Charlie Brown’s Teacher

1 Corinthians 13:1-2  1 If I speak in the tongues of men and of angels, but have not love, I am only a resounding gong or a clanging cymbal. 2 If I have the gift of prophecy and can fathom all mysteries and all knowledge, and if I have a faith that can move mountains, but have not love, I am nothing.

Charlie Brown’s Teacher

You know how Charlie Brown’s teacher always said a lot but you couldn’t figure out a word she was saying?  It was, “wah wah woh wah wah,” or something like that.  That’s what you sound like if you don’t have love.  Well, that’s what Paul is saying anyways.  You could have amazing gifts from God.  You could speak in tongues or have the gift of prophecy.  You could have such tremendous faith (the kind bigger than a mustard seed) that you could move a mountain.  But if you don’t have love, you sound like Charlie Brown’s teacher.

That’s really the big take away today.  Sometimes we like to get into debates with people about our beliefs.  We like to prove we are right.  Another trend I am seeing lately is people condemning the church.  There is lots of talk about how the church is messed up, etc.  If it is done out of frustration and not love, then that talk sounds like Charlie Brown’s teacher.  And really I am being nice about this whole thing.  After all, Charlie Brown’s teacher is simply not understood.  But Paul says that without love we will sound like a resounding gong or clanging symbol.  That’s a little more annoying.  Not only will people not listen to you, but you will annoy them.  Great.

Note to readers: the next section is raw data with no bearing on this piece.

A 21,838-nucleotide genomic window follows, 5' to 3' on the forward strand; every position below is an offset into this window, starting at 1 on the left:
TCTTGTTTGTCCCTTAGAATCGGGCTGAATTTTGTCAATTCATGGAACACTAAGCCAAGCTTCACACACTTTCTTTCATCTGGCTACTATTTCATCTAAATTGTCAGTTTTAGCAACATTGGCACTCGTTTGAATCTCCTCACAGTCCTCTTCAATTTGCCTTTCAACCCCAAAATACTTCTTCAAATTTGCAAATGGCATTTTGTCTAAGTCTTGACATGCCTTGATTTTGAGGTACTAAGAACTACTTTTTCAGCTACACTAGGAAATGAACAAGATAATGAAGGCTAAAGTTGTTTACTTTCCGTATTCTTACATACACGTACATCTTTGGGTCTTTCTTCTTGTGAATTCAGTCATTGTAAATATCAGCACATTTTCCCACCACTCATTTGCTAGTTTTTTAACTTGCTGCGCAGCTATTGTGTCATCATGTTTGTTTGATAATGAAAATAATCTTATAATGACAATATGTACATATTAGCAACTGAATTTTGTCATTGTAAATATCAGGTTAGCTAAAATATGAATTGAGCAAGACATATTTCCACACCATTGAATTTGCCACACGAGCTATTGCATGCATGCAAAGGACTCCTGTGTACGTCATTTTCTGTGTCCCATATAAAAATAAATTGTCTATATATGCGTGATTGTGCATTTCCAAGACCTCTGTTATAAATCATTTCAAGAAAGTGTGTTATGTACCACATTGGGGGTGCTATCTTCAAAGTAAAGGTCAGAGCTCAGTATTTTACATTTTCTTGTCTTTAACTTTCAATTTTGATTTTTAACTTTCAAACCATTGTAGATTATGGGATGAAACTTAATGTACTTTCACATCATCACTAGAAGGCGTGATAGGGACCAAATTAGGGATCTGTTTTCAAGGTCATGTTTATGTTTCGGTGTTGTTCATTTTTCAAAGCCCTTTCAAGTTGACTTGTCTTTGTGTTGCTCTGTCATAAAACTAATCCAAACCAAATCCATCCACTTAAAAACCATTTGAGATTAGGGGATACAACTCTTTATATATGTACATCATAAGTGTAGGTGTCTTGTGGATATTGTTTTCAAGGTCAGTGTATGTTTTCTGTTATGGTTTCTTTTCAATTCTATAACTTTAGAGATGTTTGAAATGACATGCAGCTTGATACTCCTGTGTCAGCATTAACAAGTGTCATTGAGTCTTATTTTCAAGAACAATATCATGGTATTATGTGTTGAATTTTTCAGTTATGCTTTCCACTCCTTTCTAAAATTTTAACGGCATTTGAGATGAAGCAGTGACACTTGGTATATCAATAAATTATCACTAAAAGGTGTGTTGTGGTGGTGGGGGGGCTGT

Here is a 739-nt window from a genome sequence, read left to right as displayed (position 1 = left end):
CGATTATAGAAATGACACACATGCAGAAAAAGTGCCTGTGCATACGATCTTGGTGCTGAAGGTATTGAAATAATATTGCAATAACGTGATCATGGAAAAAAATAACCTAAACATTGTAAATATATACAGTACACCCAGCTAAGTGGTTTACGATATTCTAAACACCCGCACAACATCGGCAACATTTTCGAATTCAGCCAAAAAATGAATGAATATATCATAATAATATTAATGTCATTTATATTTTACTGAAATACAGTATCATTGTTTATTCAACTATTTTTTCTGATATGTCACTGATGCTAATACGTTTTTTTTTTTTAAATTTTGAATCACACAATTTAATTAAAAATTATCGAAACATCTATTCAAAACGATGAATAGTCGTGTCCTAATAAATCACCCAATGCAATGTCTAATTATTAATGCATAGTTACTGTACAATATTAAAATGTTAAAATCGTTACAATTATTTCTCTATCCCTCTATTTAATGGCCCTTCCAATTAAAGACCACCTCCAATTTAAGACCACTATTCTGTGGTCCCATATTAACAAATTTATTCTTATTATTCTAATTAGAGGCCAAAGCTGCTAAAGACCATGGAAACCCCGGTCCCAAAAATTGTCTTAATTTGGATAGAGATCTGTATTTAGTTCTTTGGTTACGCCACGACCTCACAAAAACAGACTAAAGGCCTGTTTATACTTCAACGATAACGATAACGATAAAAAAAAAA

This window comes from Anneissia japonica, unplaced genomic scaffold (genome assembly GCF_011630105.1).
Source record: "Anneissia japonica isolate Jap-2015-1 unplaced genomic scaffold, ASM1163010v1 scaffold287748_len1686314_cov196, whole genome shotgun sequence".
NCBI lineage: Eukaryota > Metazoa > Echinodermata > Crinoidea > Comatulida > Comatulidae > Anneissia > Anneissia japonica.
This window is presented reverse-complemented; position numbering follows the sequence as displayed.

So we must examine our motives.  Are we reaching out to someone to fix them for our convenience or is it because we love them?  Do we have compassion or toleration?  Is love present in our conversation and in our thoughts?  Just some things to think about.   Let’s lay a foundation of love in our lives and see the gifts really come alive the way God intended them to.

One thought on “Charlie Brown’s Teacher

  1. Had to check this one out since it is the most viewed. Excellent encouragement!
    It is easy for well meaning Christians who have become “weary in well doing” to fail to remain faithful to love. I love the distinction between frustration and loving motive. The epistles are filled with examples of how the writers were led to mend and heal, sometimes rebuke and exhort. I am still amazed at the tenderness to the lambs mingled with the sword for those detrimental to the body. Gal. is a standout example.
    Also, 1Cor. 13 in the context of chps.. 8 – 14 is quite revealing as to its intended meaning.

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